Mrs. D has provided subjective evidence that she was not aware of the Medi-Cal program when the property was transferred.  However, Mrs. D has not presented convincing evidence to demonstrate that the transfer was made exclusively to honor her son's marriage and would be determined ineligible.

 

D.     Documentation

 

        1)     Narrative

 

                The worker must clearly document the decision regarding the eligibility of the transfer, including the reasons for the decision, in the narrative of the case file.

 

        2)     L-Line Entry

 

                When a period of ineligibility occurs due to a transfer of property, the application is denied or Medi-Cal benefits are discontinued.  The worker must make an L-line entry on the LMB to indicate the period of ineligibility.

 

                Preapplication is required to review the L-line prior to scheduling an intake appointment.  If the period of ineligibility has not ended, the preapplication worker will deny the application.

 

                EXAMPLE:  Per. of ineligibility Aug. 1988 - Aug. 2025

 

E.     Period of Ineligibility (Transfer prior to January 1, 1990)

 

        For transfers which result in ineligibility, a period of ineligibility must be determined.

 

        1)     Beginning Date

 

                a)     The period of ineligibility begins with the first of the month following the date the transfer resulting in eligibility occurred, allowing for a 10-day notice if required.

 

                b)     There may be consecutive periods of ineligibility from consecutive transfers of property without adequate consideration.  If consecutive transfers occur, evaluate each separate month when a transfer occurred using the computation below.

 

        2)     Ending Date

 

                The period of ineligibility ends when any of the following situations occur:


                a)     The property which was transferred and caused ineligibility is reconveyed to the applicant/beneficiary; or

 

                b)     The applicant/beneficiary receives adequate consideration for the property; or

 

                c)     The excess Net Market Value has been reduced to zero.  (Months of ineligibility have been reduced to zero.)

 

        3)     Computation

 

                The computation for the period of ineligibility is completed on the back of Form MC 176 P.  The period of ineligibility is computed in the following manner.

 

                a)     Determine the net market value of the property at the time of transfer less any consideration received.  The result is the net value of the property transferred.

 

                b)     Subtract the unused portion of the property reserve limit that was in effect at the time of the transfer.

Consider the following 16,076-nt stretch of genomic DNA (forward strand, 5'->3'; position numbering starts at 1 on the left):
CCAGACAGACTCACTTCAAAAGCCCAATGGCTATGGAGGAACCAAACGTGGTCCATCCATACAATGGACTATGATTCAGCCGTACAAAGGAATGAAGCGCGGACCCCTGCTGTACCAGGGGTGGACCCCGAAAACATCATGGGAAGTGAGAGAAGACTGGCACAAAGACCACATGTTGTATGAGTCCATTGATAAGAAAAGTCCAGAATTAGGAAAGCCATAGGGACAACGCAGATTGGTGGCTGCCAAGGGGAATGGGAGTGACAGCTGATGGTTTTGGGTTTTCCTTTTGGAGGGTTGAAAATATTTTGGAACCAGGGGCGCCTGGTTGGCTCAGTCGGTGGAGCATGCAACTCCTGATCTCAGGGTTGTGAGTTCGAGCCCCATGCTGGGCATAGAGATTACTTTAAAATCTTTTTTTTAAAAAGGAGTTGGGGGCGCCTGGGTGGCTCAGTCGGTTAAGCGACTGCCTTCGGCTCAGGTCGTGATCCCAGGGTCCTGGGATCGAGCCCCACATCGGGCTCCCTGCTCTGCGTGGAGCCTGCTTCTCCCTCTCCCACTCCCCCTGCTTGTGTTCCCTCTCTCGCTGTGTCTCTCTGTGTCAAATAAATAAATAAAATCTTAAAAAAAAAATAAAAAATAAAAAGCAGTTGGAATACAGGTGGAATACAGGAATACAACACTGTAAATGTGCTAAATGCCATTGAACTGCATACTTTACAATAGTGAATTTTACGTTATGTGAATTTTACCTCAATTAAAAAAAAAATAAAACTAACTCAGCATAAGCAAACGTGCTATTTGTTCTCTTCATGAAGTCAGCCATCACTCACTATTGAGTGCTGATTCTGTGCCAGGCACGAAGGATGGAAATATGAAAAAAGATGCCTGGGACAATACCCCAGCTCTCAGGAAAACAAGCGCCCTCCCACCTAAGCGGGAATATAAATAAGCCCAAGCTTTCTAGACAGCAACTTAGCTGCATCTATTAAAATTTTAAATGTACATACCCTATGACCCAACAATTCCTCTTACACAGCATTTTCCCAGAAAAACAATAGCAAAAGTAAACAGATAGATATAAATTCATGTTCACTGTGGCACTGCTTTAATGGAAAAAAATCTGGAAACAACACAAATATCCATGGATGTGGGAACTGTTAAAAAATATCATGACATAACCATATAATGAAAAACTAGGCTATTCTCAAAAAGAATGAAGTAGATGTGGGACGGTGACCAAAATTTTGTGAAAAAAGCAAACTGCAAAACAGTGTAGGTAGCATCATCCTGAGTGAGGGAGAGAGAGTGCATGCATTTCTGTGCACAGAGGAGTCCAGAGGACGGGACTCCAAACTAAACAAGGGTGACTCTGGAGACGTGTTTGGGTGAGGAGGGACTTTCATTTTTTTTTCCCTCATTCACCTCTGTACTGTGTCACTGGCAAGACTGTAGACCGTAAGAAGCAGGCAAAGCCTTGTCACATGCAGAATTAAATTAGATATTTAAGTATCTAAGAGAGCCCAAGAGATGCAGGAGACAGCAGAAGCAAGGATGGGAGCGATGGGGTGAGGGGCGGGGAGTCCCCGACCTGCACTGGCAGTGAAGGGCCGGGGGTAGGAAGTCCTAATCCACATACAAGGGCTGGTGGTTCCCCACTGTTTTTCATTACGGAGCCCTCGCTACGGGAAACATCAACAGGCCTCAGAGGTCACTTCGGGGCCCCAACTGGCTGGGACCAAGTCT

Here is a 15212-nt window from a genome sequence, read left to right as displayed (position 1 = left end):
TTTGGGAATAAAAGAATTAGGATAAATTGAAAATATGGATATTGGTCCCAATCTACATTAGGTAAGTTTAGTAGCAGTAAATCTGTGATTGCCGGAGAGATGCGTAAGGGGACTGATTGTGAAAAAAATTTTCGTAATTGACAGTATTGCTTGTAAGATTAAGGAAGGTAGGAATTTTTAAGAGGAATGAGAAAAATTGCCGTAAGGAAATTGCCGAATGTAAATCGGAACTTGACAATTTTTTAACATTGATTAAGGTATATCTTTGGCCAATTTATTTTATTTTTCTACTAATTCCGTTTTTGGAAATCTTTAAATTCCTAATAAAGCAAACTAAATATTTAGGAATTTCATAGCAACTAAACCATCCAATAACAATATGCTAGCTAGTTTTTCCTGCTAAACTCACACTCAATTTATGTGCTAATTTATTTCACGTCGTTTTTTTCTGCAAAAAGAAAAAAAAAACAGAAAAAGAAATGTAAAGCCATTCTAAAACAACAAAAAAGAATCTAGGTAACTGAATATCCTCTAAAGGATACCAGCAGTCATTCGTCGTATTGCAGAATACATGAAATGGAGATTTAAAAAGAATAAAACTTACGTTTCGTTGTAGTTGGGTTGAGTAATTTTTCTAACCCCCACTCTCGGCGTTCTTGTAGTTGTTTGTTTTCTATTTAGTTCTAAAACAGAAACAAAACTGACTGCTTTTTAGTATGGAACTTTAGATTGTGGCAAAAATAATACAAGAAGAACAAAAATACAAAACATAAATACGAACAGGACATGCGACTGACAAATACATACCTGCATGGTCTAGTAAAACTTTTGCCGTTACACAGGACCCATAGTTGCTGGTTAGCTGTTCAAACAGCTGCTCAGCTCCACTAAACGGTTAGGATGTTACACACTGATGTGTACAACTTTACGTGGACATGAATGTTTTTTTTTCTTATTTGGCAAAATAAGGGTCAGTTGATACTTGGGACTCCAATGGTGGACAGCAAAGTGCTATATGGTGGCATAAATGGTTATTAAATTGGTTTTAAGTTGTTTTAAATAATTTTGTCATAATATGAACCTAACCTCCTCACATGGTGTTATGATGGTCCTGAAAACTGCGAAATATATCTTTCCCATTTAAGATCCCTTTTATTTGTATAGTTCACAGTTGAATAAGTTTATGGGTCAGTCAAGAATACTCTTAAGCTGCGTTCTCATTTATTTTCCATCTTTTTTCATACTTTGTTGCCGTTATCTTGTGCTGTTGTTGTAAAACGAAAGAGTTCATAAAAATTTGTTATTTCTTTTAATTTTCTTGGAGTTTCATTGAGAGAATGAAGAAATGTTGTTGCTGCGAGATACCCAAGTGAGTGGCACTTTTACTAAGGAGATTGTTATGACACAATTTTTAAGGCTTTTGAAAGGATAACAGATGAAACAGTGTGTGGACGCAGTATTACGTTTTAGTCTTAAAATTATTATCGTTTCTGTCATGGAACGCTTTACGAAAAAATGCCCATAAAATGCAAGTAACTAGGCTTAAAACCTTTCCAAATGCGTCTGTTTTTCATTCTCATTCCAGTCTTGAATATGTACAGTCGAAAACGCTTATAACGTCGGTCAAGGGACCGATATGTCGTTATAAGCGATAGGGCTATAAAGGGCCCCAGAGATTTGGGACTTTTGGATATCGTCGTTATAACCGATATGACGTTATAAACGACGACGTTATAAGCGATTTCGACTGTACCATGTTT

c)     The result is the excess net value of the property transferred, and is used to determine the period of ineligibility.

 

                d)     The number of months in the period of ineligibility will be determined by dividing the excess net value of the property transferred by the monthly maintenance need for the MFBU.  The maintenance need used will be the maintenance need in effect during each individual month since the date of the transfer.  Income received by the family after the transfer does not affect this computation.

 

                e)     The period of ineligibility may be reduced by deducting verified actual costs of the following:

 

                        (1)    Medical expenses,

 

                        (2)    Out-of-home care costs in excess of the maintenance needs,

 

                        (3)    Major home repairs necessary to put the home into a livable condition.

 

                        NOTE:      In cases of consecutive transfers of property without adequate consideration, individual actual cost items may only be used one time to reduce property.

 

        4)     See Article 9, Section 7, page 8, for determining the period of ineligibility for institutionalized individuals who applied after 1-1-90.

 

 

 

 

 

 

 

                EXAMPLE:

 

                [1]    Net Market Value                                                    $50,000

                        Less Consideration Received                                   -5,350

                        =Net Value of Property                                            44,650

 

 

                [2]    Less the amount of the unused

                        portion of the property reserve

                        limit in effect at the time of

                        the transfer                                                              -3,000 (Property Limit – 3)

                                                                                                                        

 

 

                        =Excess Net Value of Property                               $41,650

                        EXCESS NET VALUE DIVIDED BY                         41,650

                        THE MONTHLY MAINTENANCE NEED                         850

                        EQUALS THE MONTHS OF INELIGIBILITY                 =   49 months